Installing and getting started with MicroPython on a ESP8266

The ESP8266 is an amazing microcontroller that includes a Wifi chip, for a very low price (about $15 for two on Amazon). It offers enough resources to make it the ideal microcontroller choice for most Internet of Things projects.

There are several ways to program it, including but not limited to, pseudo-C++ with the Arduino IDE, LUA scripts or MicroPython. In this tutorial we will learn how to set up the ESP8266 with a MicroPython firmware, making it possible to run MictoPython scripts.

This tutorial is based on a NodeMCU version of the ESP8266, or any version that has a serial to USB adapter. It is also fine if you build it yourself, as long as you have serial access to the device. You can find a 2-pack of the NodeMCU below:


The first step is to install It’s a very useful tool that will help us interact with the flash memory of the ESP8266. We’ll use it to erase the flash memory, and then flash the firmware on the board. Install it by running:

Download the CP2102 driver

This driver is the one used by the NodeMCU boards, and you can download it here. If you’re using another serial to USB adapter, you don’t need to install this driver, instead use your adapter’s driver.

Find the ESP8266 in the serial devices

To find which device in /dev corresponds to your ESP8266, follow those steps:

  • Connect the esp8266 via USB
  • Your device will be named /dev/tty.something. If you can’t find it easily:
    • Unplug the module and type ls -l /dev > log_before
    • Plug the module and type ls -l /dev > log_after
    • Get the difference between those 2 files by typing diff log_before log_after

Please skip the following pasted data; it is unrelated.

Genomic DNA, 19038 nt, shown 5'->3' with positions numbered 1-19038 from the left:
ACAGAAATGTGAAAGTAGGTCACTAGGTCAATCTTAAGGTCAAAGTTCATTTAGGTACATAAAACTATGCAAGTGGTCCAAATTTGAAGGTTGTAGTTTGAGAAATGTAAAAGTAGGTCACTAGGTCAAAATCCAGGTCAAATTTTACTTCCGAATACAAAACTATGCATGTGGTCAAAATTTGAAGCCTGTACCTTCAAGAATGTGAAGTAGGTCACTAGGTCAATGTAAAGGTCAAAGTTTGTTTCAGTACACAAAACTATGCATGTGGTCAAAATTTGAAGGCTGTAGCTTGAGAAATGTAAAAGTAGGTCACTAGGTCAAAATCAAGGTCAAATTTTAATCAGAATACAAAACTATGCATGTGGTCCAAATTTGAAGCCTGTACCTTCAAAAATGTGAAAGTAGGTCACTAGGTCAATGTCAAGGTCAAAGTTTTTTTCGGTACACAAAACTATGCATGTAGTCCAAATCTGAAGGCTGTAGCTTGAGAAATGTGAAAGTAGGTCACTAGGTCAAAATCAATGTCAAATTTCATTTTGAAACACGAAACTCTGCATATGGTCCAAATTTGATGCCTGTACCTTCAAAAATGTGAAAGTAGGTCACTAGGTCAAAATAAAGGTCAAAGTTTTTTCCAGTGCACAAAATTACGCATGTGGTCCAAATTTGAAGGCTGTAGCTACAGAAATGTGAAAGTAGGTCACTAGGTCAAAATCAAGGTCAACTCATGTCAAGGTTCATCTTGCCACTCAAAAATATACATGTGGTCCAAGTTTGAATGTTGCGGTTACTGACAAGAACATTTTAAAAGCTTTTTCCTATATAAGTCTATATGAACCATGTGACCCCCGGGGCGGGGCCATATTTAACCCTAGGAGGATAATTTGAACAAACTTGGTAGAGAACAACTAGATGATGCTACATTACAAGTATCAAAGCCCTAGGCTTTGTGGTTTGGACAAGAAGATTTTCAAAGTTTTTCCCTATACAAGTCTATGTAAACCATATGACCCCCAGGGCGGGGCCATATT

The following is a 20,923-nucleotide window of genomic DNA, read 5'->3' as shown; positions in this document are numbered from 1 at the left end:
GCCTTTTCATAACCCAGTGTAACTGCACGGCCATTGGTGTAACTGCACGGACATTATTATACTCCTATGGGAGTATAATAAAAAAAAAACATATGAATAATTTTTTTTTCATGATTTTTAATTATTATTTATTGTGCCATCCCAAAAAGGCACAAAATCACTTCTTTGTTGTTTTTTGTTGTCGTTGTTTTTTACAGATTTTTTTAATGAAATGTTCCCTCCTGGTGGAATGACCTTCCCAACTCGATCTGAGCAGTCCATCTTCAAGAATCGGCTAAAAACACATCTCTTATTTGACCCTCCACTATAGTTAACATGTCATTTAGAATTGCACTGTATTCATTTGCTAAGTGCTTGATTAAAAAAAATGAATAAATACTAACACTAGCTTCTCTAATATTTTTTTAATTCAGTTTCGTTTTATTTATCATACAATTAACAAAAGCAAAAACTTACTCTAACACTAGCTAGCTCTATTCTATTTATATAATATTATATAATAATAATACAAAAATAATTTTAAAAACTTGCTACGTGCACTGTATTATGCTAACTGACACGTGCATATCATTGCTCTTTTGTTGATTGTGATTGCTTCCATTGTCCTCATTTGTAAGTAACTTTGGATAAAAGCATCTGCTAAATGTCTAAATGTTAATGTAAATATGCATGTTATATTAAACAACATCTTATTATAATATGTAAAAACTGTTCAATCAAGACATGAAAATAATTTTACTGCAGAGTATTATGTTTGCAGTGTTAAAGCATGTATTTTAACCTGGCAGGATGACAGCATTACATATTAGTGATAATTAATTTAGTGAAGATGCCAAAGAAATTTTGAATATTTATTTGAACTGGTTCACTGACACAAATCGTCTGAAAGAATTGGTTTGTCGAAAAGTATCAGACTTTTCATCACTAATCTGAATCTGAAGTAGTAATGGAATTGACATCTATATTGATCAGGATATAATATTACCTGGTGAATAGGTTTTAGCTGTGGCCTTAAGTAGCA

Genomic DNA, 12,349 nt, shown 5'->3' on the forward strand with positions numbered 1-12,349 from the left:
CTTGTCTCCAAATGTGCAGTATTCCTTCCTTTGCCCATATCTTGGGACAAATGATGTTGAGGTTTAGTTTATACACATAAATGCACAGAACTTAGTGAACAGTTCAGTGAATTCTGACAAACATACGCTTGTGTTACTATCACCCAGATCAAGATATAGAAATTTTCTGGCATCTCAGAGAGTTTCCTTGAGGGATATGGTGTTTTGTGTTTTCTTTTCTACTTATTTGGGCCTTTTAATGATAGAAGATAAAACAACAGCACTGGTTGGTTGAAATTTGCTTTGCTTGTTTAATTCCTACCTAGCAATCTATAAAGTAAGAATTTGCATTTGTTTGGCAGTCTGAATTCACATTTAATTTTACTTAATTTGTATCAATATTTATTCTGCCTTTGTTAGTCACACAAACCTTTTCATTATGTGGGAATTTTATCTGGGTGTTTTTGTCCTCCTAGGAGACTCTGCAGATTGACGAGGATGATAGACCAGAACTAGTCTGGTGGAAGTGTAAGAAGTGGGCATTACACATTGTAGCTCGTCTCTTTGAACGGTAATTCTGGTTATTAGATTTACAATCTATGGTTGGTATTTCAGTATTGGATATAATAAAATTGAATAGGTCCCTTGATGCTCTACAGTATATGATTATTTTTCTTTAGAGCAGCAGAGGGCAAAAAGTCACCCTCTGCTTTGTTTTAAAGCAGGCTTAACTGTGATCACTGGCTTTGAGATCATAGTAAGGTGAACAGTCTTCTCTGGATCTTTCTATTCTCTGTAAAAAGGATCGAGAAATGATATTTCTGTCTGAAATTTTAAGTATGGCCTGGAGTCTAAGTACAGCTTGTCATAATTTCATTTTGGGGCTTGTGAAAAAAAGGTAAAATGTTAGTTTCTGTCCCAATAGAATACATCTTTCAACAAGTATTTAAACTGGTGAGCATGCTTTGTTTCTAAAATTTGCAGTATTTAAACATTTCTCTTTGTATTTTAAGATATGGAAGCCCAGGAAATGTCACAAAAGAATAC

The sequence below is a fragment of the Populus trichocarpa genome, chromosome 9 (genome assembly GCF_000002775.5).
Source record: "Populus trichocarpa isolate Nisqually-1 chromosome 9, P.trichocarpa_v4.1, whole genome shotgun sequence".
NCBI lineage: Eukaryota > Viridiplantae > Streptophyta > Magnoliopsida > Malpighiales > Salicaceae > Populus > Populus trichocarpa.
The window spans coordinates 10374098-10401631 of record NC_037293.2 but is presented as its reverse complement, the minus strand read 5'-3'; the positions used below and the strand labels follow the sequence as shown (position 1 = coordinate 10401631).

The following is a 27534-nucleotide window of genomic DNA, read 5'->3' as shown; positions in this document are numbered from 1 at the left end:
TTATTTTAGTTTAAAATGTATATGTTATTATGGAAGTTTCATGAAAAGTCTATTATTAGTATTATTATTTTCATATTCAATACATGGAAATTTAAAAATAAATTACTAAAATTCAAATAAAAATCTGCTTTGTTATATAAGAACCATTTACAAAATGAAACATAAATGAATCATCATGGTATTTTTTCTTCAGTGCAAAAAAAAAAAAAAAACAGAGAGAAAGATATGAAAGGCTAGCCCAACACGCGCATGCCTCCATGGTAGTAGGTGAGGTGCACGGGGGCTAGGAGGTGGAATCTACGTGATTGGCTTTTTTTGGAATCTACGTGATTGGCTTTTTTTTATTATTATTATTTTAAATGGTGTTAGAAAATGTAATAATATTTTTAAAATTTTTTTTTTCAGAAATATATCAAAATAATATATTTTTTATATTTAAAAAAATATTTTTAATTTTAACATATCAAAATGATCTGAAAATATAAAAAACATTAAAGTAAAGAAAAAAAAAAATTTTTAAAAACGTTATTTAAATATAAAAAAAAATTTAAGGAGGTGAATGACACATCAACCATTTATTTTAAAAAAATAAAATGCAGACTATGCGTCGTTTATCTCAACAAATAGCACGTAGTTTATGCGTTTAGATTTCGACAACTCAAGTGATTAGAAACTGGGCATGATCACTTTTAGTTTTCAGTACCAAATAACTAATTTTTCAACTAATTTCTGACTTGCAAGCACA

• For  example:

In this case the device name is /dev/tty.SLAB_USBtoUART. You can ignore the corresponding cu.* device. Keep this device name in mind, as we’ll need it in the next steps.

Install the MicroPython firmware

Download the latest MicroPython firmware here. Once it is downloaded, connect the ESP8266 to the USB port of your computer, and erase its flash memory:

Now flash the MicroPython firmware you just downloaded (replace the filename accordingly):

Note that the argument -fm dio 0 is only needed with some boards. I had to include it or the firmware would not flash correctly. You can try without it first, and if it fails add the option.

Next steps

Once the firmware is flashed, the ESP8266 should act as a Wifi access point, broadcasting a SSID with the format MicroPython-******, where the stars are a part of the MAC address of the module. If you don’t see this SSID in the list of networks on your computer, the firmware most likely failed to flash. Feel free to leave a comment below to ask for help!

You can now access the MicroPython prompt (also called Read Evaluate Print Loop or REPL). It uses a baud rate of 115200, and you can use screen as a serial terminal on Linux or Mac OSX:

To exit screen, type Ctrl+A , then : (colon), then type quit and enter.

For Windows users, you can use a terminal emulator such as RealTerm.

Once you are connected to the ESP8266, type enter a few times, and a prompt (“>>>”) should appear. You can now type any MicroPython command.

More content?

  • If you’re interested in IoT, be sure to check our tutorial on how to install Mosquitto on a Raspberry Pi! Mosquitto is an ideal MQTT broker for any IoT application, and is very often used to interconnect ESP8266 devices.
  • For more Python tutorials, check our Python articles!
  • You can find more microcontrollers tutorials on our Microcontrollers page.
  • And to be sure to receive our future articles, subscribe to our newsletter below!

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